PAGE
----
I love the village. A lot. What’s not to love? Free organic food and fruit? Crisp fresh air? Varying shades of green as far as the eye can see? Spending evenings in the outside firewood kitchen? Waking up to the splendid view of Mt. Kenya? The absolute silence? Except for the goat bleats and crowing roosters but that does not count as noise.
It is no surprise that I’m typing this from the village and have not yet bothered to get back to the hustle and bustle of city life after the festivities. I have no njaanuary to deal with and will only stretch and go back to the city after people have shaken off holiday hangovers and work meetings have started. For now it is making perfect sense that I’m seated in the village writing about the village.
The village is the kind of environment that affords me the luxury of sitting under a tree and writing. I will get tired/done with writing and pick a book to read and by late afternoon, I will watch a movie or an episode of something. My biggest decision in the morning is not which road to avoid due to traffic, but which tree to sit under and work. Ok now I guess I’m boasting :-D.
Here in the village, some city things cease to make sense. Like spending money to control weight. The village controls your weight for you. As far as exercise goes, ours is a hilly area and every errand will involve going up or down some hill. Even just fetching vegetables for lunch from the shamba. Life is healthy by default and the snacks around are such as fresh fruit and boiled arrowroot or plantain leftovers. A clear disconnect from my city life where on a normal day I’ll have eaten 2 ndaos by 10am. Someone will come to the desk with biscuits and I’ll reach out for two or three of those too. And then I’ll head out to lunch and more often than not eat wrong food and wash it down with soda. Argh.
If I want soda here, I have to take a 15 minute walk to the shops as opposed to taking the lift downstairs to the kiosk back in the city. So I’ll usually let it slide. If one is here long enough the difference starts to show.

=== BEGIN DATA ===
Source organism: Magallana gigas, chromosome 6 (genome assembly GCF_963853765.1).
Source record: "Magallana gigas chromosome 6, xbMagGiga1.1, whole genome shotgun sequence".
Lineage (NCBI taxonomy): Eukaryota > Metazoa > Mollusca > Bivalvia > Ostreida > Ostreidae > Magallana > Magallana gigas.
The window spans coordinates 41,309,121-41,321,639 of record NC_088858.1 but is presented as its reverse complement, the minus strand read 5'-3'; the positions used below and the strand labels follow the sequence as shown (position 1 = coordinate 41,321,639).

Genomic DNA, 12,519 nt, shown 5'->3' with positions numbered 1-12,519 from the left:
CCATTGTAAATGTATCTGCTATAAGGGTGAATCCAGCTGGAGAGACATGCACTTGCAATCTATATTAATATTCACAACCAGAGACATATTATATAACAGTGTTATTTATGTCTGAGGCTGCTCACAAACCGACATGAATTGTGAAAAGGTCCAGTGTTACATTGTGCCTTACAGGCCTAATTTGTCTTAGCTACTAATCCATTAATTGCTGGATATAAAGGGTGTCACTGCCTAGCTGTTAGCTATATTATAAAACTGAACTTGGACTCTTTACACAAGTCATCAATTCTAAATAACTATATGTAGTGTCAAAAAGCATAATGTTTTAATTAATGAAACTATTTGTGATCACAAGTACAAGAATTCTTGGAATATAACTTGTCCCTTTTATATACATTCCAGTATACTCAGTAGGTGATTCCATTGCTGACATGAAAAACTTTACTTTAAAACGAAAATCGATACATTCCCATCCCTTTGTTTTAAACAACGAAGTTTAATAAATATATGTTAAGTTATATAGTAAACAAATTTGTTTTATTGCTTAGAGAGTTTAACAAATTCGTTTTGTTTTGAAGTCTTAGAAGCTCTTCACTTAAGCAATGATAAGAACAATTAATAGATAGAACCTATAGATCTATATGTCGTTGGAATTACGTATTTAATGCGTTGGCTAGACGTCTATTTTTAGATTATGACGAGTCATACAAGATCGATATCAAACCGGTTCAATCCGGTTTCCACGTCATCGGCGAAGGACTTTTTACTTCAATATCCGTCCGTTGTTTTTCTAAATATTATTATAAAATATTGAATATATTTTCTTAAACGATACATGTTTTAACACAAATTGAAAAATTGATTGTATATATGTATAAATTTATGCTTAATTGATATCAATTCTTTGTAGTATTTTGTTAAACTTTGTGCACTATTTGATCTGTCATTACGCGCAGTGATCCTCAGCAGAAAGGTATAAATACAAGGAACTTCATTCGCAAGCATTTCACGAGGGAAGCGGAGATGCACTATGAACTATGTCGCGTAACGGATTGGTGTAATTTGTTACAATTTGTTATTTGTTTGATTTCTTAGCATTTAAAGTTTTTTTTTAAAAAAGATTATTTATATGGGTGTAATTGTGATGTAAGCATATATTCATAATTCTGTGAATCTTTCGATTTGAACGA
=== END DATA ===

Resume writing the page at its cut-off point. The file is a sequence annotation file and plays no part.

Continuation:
This is not the first time I’m writing about my love for the village. Back in 2009 while I was still living in Mombasa I wrote this: “I go home at every opportunity. Home upcountry to the farm. Friends often ask me why on earth I keep going to shags half the country away. Well, for one my mum lives there. The fresh air, the endless compound. And these cute calves that are born every other month. The ones my little nephew is always insisting we carry back to Mombasa. Auntie ni kadogo utakaweka kwa nyumba”. Eish! The thought!
I grew up between here and Mombasa and then went ahead and spent all my adult life in Mombasa. Until I moved cities 3 years ago, a visit to the village back here in Nyeri was a treat I could only afford twice a year. Sometimes just once. It was always an overnight bus trip and then a 2 hour matatu journey. Now I’m just under 2 hours away and I come home with a vengeance. For all the years I spent 10 hours on the road just to come and spend 2 or 3 days in the place I so love. To come and spend 2 or 3 days with my mother.
My work days in the village are pretty much as they would be back in the city – less the commute, the traffic and restaurant food. I still start my day with a to do list of office work. Except here it will also have items like call the agrovet, order cow-feed, and buy roofing nails and door hedges for minor repairs around the compound.
Anyway, with all the gushing about my village, I don’t exactly stay here too long. I’m still a city girl and soon enough I crave Nairobi. I want to see bright lights and go to java to waste money on overpriced cake. I want to visit Yaya and have my nails done. (You should see nails after two weeks in the village). I want to pass by Nakumatt after work and buy some things for the house – along with unnecessary lotions. And then I want go to Newscafe and take that tall glass of Seven deadly sins.
I do not take for granted that I can work from the village and be able to switch seamlessly to the city. My story would have been very different were it not for the fact I can still keep connections with the city when I’m here. I’m still able to keep upto date with office work, with my friends on facebook and Instagram, and with hilarious twitter banter. Rural electrification and Safaricom internet for the win! These are the two things that enable me to keep connected to the world, even from the comfort of the village.
Just a few short years ago I would never have dreamt of working from here or even staying long. Anything to do with internet I would have to go to the nearest town which is not so near and into a cyber to contend with those extra old computers that go to cyber cafes to make some money as they breath their last.
More than anything, I’m also grateful to the village for raising me. Not in the sense that any random neighbor could pinch me in the name of discipline but in the sense that the people and the environment here played a part in shaping my perceptions of life.
Over the next two weeks I’ll be remembering and telling the stories of the village that brought me up. Let’s hear your stories too! Post them here and let’s remember our upbringings together. And not just the village. Anything or anyone you feel made or is making an impact in your life.